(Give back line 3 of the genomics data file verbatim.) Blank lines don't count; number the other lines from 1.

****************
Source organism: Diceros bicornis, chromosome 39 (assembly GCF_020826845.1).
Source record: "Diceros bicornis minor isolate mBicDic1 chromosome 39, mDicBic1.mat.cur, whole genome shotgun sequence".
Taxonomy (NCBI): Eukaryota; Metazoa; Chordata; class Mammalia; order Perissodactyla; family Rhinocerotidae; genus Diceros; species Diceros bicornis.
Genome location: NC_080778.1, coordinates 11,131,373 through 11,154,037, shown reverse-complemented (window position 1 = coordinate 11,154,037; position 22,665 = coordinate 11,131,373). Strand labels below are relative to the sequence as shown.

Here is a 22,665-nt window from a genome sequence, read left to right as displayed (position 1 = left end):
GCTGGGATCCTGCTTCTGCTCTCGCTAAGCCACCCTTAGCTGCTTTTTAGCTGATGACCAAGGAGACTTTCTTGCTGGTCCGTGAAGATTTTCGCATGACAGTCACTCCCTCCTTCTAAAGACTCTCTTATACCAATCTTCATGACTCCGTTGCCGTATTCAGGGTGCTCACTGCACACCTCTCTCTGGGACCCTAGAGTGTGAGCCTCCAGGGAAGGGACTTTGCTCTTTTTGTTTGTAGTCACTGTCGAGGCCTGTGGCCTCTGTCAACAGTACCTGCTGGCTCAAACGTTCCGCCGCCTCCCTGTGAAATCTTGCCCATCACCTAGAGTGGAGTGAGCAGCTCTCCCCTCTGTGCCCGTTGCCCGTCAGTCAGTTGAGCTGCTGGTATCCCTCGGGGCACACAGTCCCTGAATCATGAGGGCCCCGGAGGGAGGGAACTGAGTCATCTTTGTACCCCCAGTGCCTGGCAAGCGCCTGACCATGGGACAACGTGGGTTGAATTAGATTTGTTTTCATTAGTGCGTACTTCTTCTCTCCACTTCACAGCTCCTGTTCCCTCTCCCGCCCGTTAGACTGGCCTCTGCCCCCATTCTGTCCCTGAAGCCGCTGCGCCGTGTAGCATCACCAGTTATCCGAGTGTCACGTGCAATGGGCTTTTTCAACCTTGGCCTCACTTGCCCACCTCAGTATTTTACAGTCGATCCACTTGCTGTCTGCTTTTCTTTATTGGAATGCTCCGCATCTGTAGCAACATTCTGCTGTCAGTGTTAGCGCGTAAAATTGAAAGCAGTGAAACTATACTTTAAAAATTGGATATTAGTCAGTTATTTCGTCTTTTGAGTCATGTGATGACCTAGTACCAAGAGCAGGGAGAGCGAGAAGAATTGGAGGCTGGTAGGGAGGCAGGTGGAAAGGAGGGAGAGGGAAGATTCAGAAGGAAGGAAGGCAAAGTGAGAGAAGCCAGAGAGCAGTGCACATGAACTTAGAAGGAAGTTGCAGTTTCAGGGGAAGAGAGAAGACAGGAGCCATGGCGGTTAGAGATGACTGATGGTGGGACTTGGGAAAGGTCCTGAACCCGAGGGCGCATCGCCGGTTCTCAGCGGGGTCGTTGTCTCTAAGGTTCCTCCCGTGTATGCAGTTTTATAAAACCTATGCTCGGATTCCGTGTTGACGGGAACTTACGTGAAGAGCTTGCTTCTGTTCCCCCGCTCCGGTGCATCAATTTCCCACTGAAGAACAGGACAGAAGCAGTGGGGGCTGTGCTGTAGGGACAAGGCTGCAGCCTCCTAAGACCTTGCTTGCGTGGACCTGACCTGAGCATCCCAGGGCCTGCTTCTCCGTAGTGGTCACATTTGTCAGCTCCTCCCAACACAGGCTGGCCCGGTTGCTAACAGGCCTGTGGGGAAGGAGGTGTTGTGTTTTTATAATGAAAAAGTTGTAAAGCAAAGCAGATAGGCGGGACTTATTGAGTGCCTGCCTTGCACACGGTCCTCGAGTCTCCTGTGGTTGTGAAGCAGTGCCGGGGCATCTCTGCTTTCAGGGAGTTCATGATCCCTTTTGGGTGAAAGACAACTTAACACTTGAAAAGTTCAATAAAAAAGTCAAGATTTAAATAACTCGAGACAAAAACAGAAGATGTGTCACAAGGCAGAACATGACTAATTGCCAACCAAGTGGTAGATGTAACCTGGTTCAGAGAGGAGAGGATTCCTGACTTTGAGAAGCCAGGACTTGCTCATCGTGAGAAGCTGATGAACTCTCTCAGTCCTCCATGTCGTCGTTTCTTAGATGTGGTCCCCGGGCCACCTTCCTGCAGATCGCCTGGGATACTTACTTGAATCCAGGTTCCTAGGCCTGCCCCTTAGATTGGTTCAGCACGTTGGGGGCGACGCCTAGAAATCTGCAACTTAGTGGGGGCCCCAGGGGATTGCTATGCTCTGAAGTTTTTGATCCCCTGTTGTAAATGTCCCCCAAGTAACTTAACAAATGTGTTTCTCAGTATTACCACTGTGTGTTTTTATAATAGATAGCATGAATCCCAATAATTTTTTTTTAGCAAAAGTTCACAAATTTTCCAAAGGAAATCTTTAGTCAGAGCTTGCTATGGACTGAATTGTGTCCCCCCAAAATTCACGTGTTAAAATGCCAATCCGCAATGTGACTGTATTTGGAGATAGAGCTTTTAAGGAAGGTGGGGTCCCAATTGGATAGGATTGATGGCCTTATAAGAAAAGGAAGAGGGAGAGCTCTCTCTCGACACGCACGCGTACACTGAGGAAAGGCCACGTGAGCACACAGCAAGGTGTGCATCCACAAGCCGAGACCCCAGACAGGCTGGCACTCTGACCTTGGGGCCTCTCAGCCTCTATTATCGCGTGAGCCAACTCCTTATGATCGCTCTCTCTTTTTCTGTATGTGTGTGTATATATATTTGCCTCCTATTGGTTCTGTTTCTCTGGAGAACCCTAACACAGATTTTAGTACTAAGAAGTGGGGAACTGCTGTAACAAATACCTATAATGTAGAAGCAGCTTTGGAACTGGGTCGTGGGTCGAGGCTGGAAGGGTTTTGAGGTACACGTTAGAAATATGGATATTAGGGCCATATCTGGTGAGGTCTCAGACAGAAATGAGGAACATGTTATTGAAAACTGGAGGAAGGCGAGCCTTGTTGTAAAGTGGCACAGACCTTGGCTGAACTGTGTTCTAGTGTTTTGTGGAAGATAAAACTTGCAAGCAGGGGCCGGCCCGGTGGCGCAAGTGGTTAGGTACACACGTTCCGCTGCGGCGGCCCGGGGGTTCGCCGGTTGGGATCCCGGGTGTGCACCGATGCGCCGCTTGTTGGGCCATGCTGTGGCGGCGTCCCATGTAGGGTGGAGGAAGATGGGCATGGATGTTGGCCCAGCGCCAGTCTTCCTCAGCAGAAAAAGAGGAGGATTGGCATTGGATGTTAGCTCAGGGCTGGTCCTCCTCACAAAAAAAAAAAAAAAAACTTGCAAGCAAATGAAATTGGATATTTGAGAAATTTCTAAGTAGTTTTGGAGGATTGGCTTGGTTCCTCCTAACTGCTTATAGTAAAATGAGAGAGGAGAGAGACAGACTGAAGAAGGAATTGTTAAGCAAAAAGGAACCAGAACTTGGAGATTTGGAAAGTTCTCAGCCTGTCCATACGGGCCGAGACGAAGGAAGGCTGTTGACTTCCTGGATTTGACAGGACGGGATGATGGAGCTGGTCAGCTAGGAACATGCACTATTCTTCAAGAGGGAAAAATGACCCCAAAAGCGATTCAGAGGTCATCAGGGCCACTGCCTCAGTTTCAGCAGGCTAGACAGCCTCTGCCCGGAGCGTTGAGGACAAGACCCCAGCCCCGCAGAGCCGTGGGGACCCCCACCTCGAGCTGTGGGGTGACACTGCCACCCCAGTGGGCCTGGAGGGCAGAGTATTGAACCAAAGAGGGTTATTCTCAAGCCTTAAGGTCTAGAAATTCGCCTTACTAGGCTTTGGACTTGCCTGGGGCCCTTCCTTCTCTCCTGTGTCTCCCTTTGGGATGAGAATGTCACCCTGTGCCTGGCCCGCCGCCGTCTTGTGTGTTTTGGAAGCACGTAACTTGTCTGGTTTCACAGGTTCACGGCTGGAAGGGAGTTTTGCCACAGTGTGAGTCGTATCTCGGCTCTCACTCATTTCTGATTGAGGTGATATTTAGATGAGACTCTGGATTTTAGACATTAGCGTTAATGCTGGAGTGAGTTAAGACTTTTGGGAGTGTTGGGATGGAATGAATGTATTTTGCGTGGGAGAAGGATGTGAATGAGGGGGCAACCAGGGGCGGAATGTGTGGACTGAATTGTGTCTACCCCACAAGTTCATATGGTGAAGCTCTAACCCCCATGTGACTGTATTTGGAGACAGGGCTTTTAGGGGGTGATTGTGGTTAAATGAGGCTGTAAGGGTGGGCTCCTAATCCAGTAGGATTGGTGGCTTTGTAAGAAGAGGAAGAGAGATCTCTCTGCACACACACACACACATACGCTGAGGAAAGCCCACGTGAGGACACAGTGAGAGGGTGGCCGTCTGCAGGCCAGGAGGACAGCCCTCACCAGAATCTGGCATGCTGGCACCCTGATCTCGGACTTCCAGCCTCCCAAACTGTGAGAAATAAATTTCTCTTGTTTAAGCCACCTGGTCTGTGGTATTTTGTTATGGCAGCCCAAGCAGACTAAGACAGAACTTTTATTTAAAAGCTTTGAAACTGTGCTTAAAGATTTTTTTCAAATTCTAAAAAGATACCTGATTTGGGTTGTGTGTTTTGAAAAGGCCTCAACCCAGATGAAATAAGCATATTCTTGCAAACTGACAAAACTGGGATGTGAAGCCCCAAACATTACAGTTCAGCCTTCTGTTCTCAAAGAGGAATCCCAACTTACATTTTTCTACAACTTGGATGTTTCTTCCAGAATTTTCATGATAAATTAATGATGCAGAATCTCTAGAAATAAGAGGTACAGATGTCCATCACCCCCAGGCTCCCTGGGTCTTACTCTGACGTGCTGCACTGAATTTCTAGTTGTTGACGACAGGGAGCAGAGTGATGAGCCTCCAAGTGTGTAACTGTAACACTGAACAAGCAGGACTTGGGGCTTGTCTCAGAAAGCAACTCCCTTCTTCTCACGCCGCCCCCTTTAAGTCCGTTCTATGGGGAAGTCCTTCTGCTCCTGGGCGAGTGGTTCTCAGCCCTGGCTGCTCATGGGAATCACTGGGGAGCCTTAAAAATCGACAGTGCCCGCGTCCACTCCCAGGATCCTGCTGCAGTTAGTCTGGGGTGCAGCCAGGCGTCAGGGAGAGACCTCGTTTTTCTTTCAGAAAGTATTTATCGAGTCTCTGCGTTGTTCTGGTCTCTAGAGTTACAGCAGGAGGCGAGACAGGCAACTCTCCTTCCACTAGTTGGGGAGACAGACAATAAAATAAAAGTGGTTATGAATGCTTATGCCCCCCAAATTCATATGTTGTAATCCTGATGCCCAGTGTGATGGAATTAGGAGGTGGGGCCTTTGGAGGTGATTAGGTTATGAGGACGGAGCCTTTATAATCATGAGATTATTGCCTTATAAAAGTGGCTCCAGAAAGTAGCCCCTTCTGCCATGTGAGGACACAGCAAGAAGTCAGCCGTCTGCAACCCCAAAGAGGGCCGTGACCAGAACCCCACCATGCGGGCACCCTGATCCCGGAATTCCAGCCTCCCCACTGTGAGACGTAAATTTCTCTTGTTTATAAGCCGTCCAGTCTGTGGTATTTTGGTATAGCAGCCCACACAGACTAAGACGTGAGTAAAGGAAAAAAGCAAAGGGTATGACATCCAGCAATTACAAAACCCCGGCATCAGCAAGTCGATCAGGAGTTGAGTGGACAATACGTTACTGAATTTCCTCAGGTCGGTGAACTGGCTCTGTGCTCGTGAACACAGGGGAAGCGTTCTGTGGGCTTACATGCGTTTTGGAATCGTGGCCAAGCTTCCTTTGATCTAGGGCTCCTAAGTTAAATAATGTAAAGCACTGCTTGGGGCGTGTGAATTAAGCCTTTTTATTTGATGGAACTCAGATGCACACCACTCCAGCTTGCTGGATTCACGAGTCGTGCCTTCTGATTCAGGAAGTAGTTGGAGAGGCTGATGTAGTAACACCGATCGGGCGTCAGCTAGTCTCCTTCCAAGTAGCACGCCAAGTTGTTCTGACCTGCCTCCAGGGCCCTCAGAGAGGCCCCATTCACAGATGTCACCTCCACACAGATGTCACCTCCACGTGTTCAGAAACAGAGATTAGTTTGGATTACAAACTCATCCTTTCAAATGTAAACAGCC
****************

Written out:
Taxonomy (NCBI): Eukaryota; Metazoa; Chordata; class Mammalia; order Perissodactyla; family Rhinocerotidae; genus Diceros; species Diceros bicornis.